A primer on the problem with fMRI

"There are so many bad brain imaging studies, it's hard to believe," says Nikos K. Logothetis, director of the Max Planck Institute for Biological Cybernetics in Germany. "Too many of these experiments are being done by people who, unfortunately, don't really understand what the technology can and cannot do."

Logothetis and others believe that much of the misuse stems from the visual nature of the data. One study, by researchers at Colorado State University, showed that simply giving neuroscience students images from an fMRI machine, even if the images were redundant or irrelevant, made the students significantly more likely to find the data credible. According to Paul Bloom, a psychologist at Yale, this is because fMRI "has all the trappings of work with great lab-cred: big, expensive, and potentially dangerous machines, hospitals and medical centers, and a lot of people in white coats."

The data looks rigorous - it has the veneer of cutting-edge science - and people assume it's valid, even when the reasoning is shoddy.

"You can't just put people in a scanner and ask them whatever question you want," Logothetis says. "Many of these [fMRI] papers are such oversimplifications of what's happening in the brain as to be worthless."

A typical fMRI experiment goes like this: a subject is slipped into a tight space that's about the size of a coffin. The person is told to lie perfectly still, as even the slightest movement will muddy the results. At first, the subject does nothing. Then, he or she performs the experimental task, which might involve looking at a picture or making a decision.

While this is happening, noisy magnets whir overhead, as the machine detects the slightly different magnetic properties of blood with and without oxygen. The underlying assumption is that more active neurons require more oxygenated blood. Follow the oxygen, and you can construct precise maps of the brain at work.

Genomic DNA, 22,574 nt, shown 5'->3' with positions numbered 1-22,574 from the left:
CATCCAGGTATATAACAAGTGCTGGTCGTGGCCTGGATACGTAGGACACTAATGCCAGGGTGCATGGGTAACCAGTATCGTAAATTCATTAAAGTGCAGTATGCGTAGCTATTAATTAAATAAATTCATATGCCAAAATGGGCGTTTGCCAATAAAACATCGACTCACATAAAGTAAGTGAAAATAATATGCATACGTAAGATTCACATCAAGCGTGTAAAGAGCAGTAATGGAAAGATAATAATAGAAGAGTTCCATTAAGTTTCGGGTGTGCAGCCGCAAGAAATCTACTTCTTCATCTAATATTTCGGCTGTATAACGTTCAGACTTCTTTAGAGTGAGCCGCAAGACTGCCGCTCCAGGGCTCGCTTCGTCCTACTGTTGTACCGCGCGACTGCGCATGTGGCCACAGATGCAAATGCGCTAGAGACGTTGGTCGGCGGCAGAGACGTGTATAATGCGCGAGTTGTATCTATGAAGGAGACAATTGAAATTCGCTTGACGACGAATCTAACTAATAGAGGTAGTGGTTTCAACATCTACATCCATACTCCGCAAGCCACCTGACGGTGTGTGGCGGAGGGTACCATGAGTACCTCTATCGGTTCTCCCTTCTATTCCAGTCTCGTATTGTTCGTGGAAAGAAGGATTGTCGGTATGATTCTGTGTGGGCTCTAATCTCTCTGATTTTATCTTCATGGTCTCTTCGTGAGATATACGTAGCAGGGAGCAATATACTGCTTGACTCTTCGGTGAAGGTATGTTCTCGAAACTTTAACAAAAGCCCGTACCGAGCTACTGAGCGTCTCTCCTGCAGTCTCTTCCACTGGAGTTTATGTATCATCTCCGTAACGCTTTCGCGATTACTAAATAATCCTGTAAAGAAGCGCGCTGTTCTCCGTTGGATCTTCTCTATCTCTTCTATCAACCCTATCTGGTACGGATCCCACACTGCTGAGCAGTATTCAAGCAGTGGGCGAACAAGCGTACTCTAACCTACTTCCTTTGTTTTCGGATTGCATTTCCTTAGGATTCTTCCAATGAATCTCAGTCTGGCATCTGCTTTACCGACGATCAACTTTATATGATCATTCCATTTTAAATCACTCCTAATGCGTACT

Last year, the New York Times published an op-ed that used fMRI to investigate the brains of swing voters as they stared at photos and videos of presidential candidates. For instance, the scientists found that pictures of Mitt Romney led to activity in the amygdala, while pictures of Hillary Clinton activated the anterior cingulate. (Interestingly, the only two candidates who inspired "little activity in areas of the brain associated with thought or feeling" were Barack Obama and John McCain.)

Within days, 17 prominent cognitive neuroscientists signed a letter criticizing the study. "We are distressed," the scientists wrote, "by the publication of research . . . that uses flawed reasoning to draw unfounded conclusions about topics as important as the presidential election." The critics pointed out that a specific brain area, such as the amygdala, can be involved in the production of a wide variety of emotions, from fear to pleasure. This makes it extremely difficult, if not impossible, to decipher the hidden feelings of people based on brain scans alone.

This 2008 article from Jonah Lehrer, one of my favorite science journalists, gives a nice commentary on the problems associated with fMRI. For you non-science geeks, this is a technique used to ostensibly take pictures of your brain while you do stuff, like make decisions or view images. It sounds cool, right? Well, that may also be the problem.